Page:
My skills at photography never really excelled, for a couple of reasons. One is that I did not take the time required to learn technical details of appropriate exposure techniques. The cost involved with print film was also high, so I did not experiment with the camera like I do now in the advent of digital photography. So that meant that the best photos we had…and the greatest number…were Bob’s. We did some Sunday spreads featuring his photography, and my writing.
Photographer or Pitcha-taker? The difference being that a photographer will take the time and effort to acquire as much knowledge and practical skills as possible, and apply it to his or her work. The Photographer works toward capturing the nuances and minute details of the subject, and fuss about color saturation and light conditions, etc., in order to produce work that is as esthetically pleasing as possible.
A Pitcha-taker, on the other hand, points the camera lens at the subject–and shoots. The Pitcha-taker has albums which include coat sleeves, sun-glare, hands in front of faces, cut off heads, weird colors, and pictures of Aunt Bessie with her eyes closed or her mouth out-of-joint. Over-exposed, under-exposed…all kinds of issues that ruin their photos.
Not to say that the Photographer, even professionals, don’t make mistakes…they just discard the “bad” shots, rather than showing them off to audiences and apologizing for their bad quality, as the pitcha-takers do: “Ok, this should have been a really good photo, but this lady moved out of the frame too quickly…see her hat? It was really a nice blue. Sorry its blurry..”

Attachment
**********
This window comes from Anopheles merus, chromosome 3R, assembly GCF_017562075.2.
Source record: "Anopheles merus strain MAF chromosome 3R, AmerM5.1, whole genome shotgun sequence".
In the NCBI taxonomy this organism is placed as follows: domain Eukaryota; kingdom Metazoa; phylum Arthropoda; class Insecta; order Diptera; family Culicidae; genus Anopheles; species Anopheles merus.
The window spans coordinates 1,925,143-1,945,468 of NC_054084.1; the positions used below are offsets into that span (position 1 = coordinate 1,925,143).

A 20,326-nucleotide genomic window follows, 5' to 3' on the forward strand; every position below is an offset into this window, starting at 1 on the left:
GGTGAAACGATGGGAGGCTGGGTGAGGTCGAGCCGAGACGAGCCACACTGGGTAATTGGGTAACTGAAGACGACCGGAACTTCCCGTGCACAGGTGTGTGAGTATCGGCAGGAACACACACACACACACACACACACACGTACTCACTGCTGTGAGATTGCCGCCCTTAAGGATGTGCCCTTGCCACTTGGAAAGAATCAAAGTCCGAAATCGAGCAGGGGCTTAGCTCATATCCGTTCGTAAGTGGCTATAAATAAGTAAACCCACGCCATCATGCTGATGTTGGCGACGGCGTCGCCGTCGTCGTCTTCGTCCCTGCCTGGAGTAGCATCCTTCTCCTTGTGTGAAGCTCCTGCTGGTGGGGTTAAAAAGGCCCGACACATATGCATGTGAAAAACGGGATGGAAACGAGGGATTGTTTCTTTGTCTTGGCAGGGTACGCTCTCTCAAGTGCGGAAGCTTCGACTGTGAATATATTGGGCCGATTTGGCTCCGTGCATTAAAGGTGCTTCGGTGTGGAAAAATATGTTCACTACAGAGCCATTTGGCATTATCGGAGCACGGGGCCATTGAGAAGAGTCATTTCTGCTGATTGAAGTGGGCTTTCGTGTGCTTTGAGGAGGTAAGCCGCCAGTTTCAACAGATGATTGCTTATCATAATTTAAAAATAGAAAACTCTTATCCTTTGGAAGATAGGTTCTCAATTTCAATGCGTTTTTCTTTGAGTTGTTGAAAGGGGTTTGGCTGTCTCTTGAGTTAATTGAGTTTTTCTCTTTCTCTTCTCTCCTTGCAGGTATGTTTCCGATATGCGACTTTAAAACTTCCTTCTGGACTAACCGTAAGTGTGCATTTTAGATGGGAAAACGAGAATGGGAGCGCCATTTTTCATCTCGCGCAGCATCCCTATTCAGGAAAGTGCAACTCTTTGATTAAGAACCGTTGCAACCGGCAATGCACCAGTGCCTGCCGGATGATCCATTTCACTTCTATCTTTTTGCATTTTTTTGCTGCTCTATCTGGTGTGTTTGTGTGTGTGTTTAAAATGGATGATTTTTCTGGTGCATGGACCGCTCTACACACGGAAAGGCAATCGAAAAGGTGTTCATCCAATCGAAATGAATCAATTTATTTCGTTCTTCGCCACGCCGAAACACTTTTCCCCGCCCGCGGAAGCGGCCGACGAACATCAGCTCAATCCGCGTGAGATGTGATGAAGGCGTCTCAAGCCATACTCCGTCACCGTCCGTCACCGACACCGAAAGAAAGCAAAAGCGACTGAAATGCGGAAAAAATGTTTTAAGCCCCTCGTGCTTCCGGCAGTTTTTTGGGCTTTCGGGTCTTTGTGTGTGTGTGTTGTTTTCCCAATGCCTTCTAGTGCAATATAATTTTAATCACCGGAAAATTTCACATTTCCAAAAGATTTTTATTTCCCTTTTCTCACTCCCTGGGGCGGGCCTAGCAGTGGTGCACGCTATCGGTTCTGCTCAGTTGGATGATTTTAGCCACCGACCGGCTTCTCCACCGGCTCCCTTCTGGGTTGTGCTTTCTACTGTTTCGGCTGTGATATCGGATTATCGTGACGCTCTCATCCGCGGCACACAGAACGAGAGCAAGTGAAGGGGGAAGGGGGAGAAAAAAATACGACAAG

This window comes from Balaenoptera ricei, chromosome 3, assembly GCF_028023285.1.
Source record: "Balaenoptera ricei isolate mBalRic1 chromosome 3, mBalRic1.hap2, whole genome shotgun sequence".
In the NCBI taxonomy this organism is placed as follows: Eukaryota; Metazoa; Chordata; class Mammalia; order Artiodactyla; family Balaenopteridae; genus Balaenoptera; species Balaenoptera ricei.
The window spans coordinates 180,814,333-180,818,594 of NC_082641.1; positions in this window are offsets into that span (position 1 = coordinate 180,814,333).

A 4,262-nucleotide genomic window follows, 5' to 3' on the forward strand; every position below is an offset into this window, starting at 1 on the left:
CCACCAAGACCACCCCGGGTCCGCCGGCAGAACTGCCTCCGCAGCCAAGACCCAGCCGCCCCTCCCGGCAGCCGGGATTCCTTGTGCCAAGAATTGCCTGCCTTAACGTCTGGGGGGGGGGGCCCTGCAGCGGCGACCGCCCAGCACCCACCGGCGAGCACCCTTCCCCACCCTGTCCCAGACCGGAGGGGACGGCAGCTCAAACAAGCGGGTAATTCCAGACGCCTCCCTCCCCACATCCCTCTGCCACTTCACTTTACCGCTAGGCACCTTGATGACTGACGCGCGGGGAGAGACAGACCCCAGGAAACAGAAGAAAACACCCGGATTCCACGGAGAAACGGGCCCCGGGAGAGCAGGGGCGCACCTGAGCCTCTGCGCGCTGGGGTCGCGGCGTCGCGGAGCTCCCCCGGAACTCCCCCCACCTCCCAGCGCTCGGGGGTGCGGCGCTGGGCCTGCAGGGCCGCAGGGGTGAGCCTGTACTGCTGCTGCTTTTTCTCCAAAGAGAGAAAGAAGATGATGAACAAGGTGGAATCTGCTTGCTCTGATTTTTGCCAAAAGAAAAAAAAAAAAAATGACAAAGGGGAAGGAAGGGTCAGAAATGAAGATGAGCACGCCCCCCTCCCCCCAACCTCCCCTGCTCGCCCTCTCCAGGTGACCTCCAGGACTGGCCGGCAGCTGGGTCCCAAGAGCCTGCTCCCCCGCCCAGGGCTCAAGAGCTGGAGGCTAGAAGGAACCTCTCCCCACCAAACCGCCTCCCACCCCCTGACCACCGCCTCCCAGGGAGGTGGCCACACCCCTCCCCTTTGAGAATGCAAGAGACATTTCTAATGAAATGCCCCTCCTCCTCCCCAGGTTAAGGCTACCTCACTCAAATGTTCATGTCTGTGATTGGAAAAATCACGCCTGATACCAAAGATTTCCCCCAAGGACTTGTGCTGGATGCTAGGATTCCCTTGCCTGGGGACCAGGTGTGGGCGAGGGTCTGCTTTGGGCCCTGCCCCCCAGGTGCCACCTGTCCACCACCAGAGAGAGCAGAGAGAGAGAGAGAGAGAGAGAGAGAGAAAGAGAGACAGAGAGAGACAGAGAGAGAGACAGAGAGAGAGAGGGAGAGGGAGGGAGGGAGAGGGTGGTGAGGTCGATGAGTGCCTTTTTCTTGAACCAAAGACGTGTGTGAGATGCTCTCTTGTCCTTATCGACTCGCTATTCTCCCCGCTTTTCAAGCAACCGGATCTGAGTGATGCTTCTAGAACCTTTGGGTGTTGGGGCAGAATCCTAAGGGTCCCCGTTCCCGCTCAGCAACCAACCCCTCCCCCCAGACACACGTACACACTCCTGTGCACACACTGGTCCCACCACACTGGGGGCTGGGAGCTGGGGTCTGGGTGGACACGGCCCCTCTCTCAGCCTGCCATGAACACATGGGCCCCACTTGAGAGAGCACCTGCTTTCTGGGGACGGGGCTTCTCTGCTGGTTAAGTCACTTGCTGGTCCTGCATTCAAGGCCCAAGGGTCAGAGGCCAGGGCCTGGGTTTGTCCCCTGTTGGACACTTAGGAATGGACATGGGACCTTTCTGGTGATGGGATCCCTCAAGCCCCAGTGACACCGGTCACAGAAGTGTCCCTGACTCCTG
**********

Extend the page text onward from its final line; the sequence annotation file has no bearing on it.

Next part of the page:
Here are a couple of guests at dinner one night. If I told anyone about these no one would believe me, so this time I got some photos to prove it. The cats, who are the actual residents, were watching from a respectful distance. The cats don’t object, but the animals do make a mess and knock things over, and slobber in the water dish. Please note that I DO NOT feed these wild creatures and I chase them away when I see them. They are nocturnal, so I make a point of not feeding the cats after dark. I maintain a respectful distance also, especially when they have babies with them. Obviously these critters don’t know the rules.
It is against city ordinance to feed wild animals, which incudes opossums and raccoons…even deer, as a matter of fact. Cats, however, are exempted from the ordinance.
[These photos are of spiders at work in my tree garden. As far as I know, the spiders in the first and third photo are NOT the same. For all my spider enthusiast Readers out there–I have more spiders and webs to show you in another post. All photos and other content in my blog, Sometimes are original to me, Gradmama2011 …and remain my property under copyright laws.]